Impact of Freshwater Fluxes on Labrador Sea Dynamics in the Regional Arctic System Model
Abstract:Continental runoff provides a critical freshwater flux into the ocean because it adds time-space varying buoyancy to the coastal ocean. This forcing is linked to the large-scale ocean dynamics and climate via the shelf-basin exchange and its resulting impact on the stratification and ventilation of the interior basin.
Here we evaluate the role that a realistic runoff forcing has on the hydrography and dynamics of the Labrador Sea by comparing results from two simulations using a subset of the Regional Arctic System Model (RASM). RASM is a regional earth system model, however in this study the atmospheric (Weather and Research Forecasting – WRF) and land (Variable Infiltration Capacity - VIC) model components are replaced with prescribed realistic atmospheric reanalysis data. Its ocean and sea ice models (Parallel Ocean Program - POP and Los Alamos Sea Ice - CICE models, respectively) are the only model components that are actively coupled via the flux coupler (CPL7). This model has a high spatial resolution of 1/12oin the horizontal and 45 levels in the vertical direction. The results of two simulations are analyzed which vary only in the way that sea surface salinity is determined: i) restored to monthly sea surface salinity climatology, or ii) calculated based on the prescribed surface freshwater fluxes. In the first run, the sea surface salinity is restored to mean monthly climatology from the Polar Science Center Hydrographic Climatology (PHC). In the second run, the surface salinity restoring is turned off and instead more realistic surface liquid freshwater fluxes from land runoff and precipitation minus evaporation (P-E) fluxes are prescribed from the Coordinated Ice-ocean Reference Experiments version 2 (CORE2).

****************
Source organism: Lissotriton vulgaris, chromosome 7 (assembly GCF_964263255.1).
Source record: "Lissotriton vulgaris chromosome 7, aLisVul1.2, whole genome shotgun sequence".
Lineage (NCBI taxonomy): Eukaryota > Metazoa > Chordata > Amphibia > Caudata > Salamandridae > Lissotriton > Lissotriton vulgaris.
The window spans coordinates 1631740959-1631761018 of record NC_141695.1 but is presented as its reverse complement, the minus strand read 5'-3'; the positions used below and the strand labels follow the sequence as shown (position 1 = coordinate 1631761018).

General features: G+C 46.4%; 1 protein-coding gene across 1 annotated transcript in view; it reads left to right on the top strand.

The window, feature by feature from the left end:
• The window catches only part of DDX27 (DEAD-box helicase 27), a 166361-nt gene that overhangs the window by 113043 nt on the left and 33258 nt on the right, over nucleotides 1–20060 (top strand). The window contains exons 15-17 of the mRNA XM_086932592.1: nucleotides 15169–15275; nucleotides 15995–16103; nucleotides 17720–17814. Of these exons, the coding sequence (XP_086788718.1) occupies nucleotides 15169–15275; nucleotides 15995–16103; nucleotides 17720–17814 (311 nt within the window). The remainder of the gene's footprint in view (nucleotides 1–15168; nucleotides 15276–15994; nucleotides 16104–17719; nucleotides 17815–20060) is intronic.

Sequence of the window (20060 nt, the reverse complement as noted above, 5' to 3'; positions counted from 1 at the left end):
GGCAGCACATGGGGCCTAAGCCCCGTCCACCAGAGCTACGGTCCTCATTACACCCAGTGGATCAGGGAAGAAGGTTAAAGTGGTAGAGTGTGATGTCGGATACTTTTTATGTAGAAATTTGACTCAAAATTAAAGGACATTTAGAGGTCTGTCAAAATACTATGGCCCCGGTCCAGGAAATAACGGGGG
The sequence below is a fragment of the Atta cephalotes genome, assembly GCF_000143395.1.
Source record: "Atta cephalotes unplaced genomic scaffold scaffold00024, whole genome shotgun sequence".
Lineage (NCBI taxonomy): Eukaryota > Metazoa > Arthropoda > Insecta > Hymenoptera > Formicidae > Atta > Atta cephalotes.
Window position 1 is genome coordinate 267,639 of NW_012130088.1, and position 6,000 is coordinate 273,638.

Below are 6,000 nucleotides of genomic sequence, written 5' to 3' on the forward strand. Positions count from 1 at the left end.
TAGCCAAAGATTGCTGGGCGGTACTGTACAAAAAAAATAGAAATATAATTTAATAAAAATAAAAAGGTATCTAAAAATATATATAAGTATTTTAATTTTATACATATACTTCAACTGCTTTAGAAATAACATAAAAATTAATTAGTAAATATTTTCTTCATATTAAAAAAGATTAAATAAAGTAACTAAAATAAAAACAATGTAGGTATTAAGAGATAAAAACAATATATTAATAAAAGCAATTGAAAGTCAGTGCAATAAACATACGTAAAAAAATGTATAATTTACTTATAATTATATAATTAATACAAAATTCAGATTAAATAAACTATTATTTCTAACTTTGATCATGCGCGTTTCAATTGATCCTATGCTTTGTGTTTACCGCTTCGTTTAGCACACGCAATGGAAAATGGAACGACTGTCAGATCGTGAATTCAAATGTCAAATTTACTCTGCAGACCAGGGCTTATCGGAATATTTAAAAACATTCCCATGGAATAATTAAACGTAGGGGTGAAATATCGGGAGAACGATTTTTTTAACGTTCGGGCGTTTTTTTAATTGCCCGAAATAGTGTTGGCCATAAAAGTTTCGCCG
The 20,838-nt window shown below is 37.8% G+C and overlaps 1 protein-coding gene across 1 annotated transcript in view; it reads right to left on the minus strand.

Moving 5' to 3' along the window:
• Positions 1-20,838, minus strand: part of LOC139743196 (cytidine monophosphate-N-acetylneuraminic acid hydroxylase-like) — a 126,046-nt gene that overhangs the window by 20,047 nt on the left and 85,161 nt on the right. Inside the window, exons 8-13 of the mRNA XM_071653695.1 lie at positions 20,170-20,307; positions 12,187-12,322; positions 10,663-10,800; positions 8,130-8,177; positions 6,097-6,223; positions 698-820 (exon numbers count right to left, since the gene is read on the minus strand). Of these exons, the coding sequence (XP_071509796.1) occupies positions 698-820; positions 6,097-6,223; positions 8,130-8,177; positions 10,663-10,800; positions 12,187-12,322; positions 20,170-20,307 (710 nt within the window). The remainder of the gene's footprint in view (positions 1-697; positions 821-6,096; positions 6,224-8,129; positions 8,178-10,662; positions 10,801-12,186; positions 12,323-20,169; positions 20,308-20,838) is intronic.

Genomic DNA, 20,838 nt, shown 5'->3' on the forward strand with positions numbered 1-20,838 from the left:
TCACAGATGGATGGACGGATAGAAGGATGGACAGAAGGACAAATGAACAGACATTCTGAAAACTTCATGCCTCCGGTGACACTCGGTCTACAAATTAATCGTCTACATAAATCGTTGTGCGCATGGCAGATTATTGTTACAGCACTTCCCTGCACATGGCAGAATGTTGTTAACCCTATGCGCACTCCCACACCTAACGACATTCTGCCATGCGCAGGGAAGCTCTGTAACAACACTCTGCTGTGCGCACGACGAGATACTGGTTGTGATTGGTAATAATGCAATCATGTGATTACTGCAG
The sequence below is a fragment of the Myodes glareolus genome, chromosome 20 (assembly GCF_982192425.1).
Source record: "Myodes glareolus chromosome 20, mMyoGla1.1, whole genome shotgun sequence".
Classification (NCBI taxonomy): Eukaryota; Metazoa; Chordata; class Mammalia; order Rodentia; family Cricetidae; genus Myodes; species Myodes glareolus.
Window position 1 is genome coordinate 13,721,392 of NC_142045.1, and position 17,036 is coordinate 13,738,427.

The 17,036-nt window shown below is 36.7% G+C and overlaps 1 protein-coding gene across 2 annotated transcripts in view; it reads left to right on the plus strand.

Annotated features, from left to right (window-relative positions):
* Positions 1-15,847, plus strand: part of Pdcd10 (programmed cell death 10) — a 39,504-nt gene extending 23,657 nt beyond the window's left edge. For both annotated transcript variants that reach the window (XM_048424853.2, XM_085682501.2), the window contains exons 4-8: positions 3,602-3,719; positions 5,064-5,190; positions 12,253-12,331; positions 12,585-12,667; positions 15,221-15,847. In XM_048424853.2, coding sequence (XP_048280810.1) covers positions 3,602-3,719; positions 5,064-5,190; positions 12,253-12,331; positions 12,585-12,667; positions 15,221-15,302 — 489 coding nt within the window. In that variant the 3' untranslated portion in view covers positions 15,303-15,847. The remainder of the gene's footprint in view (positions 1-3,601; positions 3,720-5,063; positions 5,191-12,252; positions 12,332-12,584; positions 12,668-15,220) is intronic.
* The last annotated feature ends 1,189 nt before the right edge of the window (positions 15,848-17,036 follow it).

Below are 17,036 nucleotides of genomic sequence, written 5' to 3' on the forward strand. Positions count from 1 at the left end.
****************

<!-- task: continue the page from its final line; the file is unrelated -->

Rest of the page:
We find that the change in surface freshwater forcing creates a substantial difference in: (i) the modeled magnitude and spatial distribution of total kinetic energy, not only at the surface but also at depth, (ii) the sea ice extent and (iii) the spatial distribution and annual cycle of the mixed layer depth in the Labrador Sea. In addition, the hydrographic structure is more realistic in the second run when compared to observations. We further analyze the results in terms of the role that mesoscale eddies play in preconditioning or inhibiting open ocean convection and deep-water formation in the Labrador Sea.